When the Bowel Movement is Rare

healthy gut

Whatsoever comes in must come out, so is the food we consume. Our bodies are programmed to absorb the necessary nutrients from what we ingest and the waste defecated. It is then that you get the urge to pass a stool. But what happens when the compulsion is present but are only able to unleash a pebble-sized poo? Worse still, the process is painful and strenuous.

Constipation is a condition characterized by having less than three bowel movements a week, difficulty in emptying bowels, and hardened feces. Though it cuts across the board, women are more at risk because of the occurrence of hormonal changes. Besides women, the elderly are at a greater risk of reduced bowel movement. If left unattended, it poses serious health effects.

Health problems

  1. Hemorrhoids (swollen, inflamed veins in the rectum)
  2. Anal fissures (tears in the lining of the anus)
  3. Diverticulitis (infection in the pouches)
  4. Fecal impaction (pile-up of stool in the rectum and anus)
  5. Stress urinary incontinence due to damaged pelvic floor muscles

The causes vary:

  1. Reduced fiber intake
  2. Low water intake
  3. Lack of exercise
  4. Regularly ignoring the urge to poop
  5. Medicines such as iron supplements and blood pressure medication
  6. Diseases such as diabetes that may interfere with the digestive tract and Irritable Bowel Syndrome (IBS)
  7. Stress or anxiety among children
  8. Changes in your routine
  9. Poor sitting posture
  10. The growing uterus can put pressure on the bowel resulting in difficulty to move stool
  11. An increase in progesterone hormone during pregnancy can result in relaxed body muscles and the intestines. The result is slower digestion that contributes to constipation

With the causes identified, it is necessary to look out for the symptoms though some people may not exhibit them.

Symptoms

  • Stomach ache and cramps
  • Feeling bloated
  • Feeling nauseous
  • Loss of appetite
  • Feeling that you haven’t fully emptied your bowel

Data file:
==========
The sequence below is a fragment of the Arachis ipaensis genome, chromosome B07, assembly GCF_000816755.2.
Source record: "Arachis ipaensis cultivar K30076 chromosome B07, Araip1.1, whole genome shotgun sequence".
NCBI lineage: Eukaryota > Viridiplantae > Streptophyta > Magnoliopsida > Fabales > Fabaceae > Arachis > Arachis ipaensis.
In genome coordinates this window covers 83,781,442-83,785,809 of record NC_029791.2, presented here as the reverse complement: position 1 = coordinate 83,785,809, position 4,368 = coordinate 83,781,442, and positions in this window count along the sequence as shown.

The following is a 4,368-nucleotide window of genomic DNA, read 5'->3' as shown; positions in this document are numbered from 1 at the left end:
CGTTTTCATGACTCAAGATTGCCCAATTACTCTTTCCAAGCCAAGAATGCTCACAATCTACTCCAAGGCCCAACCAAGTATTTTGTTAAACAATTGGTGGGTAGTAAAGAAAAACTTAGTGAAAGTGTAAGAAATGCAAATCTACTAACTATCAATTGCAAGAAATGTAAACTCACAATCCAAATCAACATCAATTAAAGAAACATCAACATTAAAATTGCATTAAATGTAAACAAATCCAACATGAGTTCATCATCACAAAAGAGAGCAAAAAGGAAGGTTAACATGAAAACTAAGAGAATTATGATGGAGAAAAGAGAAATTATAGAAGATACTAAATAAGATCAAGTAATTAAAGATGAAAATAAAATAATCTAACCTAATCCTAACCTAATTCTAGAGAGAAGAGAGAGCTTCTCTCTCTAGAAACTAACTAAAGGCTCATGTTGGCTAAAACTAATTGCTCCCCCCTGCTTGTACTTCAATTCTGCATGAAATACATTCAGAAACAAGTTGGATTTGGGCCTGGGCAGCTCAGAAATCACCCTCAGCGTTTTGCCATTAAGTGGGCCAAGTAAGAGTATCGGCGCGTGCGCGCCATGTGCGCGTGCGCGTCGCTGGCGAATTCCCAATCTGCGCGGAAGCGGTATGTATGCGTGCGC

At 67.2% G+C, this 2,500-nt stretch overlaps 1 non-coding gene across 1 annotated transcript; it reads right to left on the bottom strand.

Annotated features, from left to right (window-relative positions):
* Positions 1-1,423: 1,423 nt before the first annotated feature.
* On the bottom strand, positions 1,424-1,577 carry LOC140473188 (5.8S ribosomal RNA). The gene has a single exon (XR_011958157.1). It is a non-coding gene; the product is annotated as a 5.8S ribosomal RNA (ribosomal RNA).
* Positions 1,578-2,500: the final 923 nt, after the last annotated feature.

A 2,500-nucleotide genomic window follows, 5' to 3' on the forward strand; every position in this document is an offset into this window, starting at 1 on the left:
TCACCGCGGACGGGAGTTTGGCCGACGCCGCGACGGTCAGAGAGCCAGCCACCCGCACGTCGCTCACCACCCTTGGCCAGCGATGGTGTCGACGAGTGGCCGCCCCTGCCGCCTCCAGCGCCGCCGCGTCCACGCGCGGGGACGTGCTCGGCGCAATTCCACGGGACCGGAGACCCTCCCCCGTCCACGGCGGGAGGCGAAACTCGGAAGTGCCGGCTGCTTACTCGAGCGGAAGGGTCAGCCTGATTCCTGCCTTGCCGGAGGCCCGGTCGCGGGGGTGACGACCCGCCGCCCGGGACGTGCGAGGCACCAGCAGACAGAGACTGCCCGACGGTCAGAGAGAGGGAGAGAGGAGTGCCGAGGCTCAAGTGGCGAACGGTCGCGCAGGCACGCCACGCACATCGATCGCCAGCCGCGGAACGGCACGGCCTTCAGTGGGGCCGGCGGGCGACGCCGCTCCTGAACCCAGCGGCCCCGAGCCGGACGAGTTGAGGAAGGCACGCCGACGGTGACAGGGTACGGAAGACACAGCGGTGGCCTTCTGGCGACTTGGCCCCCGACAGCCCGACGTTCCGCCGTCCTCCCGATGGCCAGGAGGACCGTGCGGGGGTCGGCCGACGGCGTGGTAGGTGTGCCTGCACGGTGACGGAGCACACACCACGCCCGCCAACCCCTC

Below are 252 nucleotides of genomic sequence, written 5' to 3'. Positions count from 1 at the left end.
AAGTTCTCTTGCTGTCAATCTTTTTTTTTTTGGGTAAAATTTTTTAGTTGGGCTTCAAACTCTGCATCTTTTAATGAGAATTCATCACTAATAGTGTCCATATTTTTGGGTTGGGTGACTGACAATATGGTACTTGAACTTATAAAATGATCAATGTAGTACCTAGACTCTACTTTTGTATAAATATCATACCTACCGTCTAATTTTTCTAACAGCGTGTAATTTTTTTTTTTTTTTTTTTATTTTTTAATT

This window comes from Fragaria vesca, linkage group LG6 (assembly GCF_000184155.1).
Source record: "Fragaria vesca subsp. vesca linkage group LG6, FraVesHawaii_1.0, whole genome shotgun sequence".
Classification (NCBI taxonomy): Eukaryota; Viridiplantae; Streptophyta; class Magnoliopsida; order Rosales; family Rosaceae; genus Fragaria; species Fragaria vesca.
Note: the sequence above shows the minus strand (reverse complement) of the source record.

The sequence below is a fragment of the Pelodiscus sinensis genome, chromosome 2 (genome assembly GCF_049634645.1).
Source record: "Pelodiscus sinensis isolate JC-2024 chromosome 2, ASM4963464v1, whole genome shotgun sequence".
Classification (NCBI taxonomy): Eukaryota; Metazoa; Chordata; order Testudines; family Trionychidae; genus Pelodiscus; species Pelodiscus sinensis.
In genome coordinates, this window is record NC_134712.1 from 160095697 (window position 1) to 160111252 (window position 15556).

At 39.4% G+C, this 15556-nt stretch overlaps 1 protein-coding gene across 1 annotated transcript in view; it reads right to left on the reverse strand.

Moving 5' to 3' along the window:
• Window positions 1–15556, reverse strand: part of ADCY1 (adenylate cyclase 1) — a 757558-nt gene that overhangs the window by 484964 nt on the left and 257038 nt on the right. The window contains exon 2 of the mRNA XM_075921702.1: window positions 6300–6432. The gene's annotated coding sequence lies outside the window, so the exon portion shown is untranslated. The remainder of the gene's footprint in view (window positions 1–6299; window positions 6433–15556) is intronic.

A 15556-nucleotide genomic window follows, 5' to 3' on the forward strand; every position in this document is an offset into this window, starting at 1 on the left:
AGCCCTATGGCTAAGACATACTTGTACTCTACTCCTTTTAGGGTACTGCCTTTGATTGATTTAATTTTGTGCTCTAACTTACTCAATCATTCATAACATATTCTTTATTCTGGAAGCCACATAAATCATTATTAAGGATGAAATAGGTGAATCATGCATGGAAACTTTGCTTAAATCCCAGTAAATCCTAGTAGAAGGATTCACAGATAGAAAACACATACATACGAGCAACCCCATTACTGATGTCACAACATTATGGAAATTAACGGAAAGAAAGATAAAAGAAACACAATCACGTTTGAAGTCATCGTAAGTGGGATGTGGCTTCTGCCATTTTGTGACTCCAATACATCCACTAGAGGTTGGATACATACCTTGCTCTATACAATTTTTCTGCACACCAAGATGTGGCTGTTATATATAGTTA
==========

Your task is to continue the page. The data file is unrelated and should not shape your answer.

• Bleeding (in such extreme cases, visit a doctor)

In children

  • lack of energy, being irritable, angry, or unhappy
  • foul-smelling wind and stools
  • abdominal pain and discomfort that improves after evacuation
  • soiling their clothes
  • generally feeling unwell

Before heading over to the laxatives, one should consider changing their diet and lifestyle. One should consider:

  1. Exercising
  2. Increasing water intake
  3. Consuming a high fiber diet (though it can worsen symptoms in some patients with chronic constipation)
  4. Keeping a food diary to identify foods that trigger constipation,
  5. Consuming probiotics to alter the colonic flora
  6. Staying calm
  7. Maintaining a good posture while on the toilet seat
  8. Sticking to a routine
  9. Consuming lots of fruits and vegetables
  10. Drinking a tablespoon of mineral oils such as olive oil to improve the bowel movement.

As Winnie’s Pure Health, our range of high fiber products such as Ugali Afya, Brown Rice, Chapati Afya, Atta Mark 1, Wimbi Afya, Uji Afya, and Toto Afya can ease the process. In addition to the aforementioned self-management activities and foods to incorporate, knowing the nature and color of your poop (as pictured below) can help one identify their problem.

A healthy digestive system with regular bowel movements is crucial to one’s wellbeing. Therefore, consider eating right, hydrating often, and being active to keep constipation at bay.

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